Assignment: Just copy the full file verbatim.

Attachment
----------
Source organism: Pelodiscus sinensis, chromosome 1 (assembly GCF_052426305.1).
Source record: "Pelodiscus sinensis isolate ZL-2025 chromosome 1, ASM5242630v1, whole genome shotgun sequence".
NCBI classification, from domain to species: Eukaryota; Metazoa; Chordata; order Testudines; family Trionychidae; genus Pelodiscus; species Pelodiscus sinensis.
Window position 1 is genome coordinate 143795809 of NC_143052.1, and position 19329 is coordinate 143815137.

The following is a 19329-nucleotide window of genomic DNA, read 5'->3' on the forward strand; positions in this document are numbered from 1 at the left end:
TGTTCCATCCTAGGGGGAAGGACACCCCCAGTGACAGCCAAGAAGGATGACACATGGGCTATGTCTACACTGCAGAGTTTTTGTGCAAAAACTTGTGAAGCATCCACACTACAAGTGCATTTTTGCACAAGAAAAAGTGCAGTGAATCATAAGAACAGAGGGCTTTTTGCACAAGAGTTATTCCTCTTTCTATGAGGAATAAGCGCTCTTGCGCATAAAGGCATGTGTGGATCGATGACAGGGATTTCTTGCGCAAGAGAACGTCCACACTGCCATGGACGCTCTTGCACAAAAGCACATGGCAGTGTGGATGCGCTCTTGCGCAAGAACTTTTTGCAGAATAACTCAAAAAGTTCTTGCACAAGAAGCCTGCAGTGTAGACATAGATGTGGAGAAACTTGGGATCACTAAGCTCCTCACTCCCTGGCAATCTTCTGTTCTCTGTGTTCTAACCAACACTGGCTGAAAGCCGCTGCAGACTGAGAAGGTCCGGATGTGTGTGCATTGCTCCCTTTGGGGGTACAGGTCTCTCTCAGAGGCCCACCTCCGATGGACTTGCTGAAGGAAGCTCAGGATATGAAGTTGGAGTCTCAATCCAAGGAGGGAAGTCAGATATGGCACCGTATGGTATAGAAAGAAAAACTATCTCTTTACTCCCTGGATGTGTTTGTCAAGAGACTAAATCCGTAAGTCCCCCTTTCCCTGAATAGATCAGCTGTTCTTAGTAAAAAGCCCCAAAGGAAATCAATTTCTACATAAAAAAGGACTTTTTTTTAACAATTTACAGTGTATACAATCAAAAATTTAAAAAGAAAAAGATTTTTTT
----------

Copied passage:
Source organism: Pelodiscus sinensis, chromosome 1 (assembly GCF_052426305.1).
Source record: "Pelodiscus sinensis isolate ZL-2025 chromosome 1, ASM5242630v1, whole genome shotgun sequence".
NCBI classification, from domain to species: Eukaryota; Metazoa; Chordata; order Testudines; family Trionychidae; genus Pelodiscus; species Pelodiscus sinensis.
Window position 1 is genome coordinate 143795809 of NC_143052.1, and position 19329 is coordinate 143815137.

The following is a 19329-nucleotide window of genomic DNA, read 5'->3' on the forward strand; positions in this document are numbered from 1 at the left end:
TGTTCCATCCTAGGGGGAAGGACACCCCCAGTGACAGCCAAGAAGGATGACACATGGGCTATGTCTACACTGCAGAGTTTTTGTGCAAAAACTTGTGAAGCATCCACACTACAAGTGCATTTTTGCACAAGAAAAAGTGCAGTGAATCATAAGAACAGAGGGCTTTTTGCACAAGAGTTATTCCTCTTTCTATGAGGAATAAGCGCTCTTGCGCATAAAGGCATGTGTGGATCGATGACAGGGATTTCTTGCGCAAGAGAACGTCCACACTGCCATGGACGCTCTTGCACAAAAGCACATGGCAGTGTGGATGCGCTCTTGCGCAAGAACTTTTTGCAGAATAACTCAAAAAGTTCTTGCACAAGAAGCCTGCAGTGTAGACATAGATGTGGAGAAACTTGGGATCACTAAGCTCCTCACTCCCTGGCAATCTTCTGTTCTCTGTGTTCTAACCAACACTGGCTGAAAGCCGCTGCAGACTGAGAAGGTCCGGATGTGTGTGCATTGCTCCCTTTGGGGGTACAGGTCTCTCTCAGAGGCCCACCTCCGATGGACTTGCTGAAGGAAGCTCAGGATATGAAGTTGGAGTCTCAATCCAAGGAGGGAAGTCAGATATGGCACCGTATGGTATAGAAAGAAAAACTATCTCTTTACTCCCTGGATGTGTTTGTCAAGAGACTAAATCCGTAAGTCCCCCTTTCCCTGAATAGATCAGCTGTTCTTAGTAAAAAGCCCCAAAGGAAATCAATTTCTACATAAAAAAGGACTTTTTTTTAACAATTTACAGTGTATACAATCAAAAATTTAAAAAGAAAAAGATTTTTTT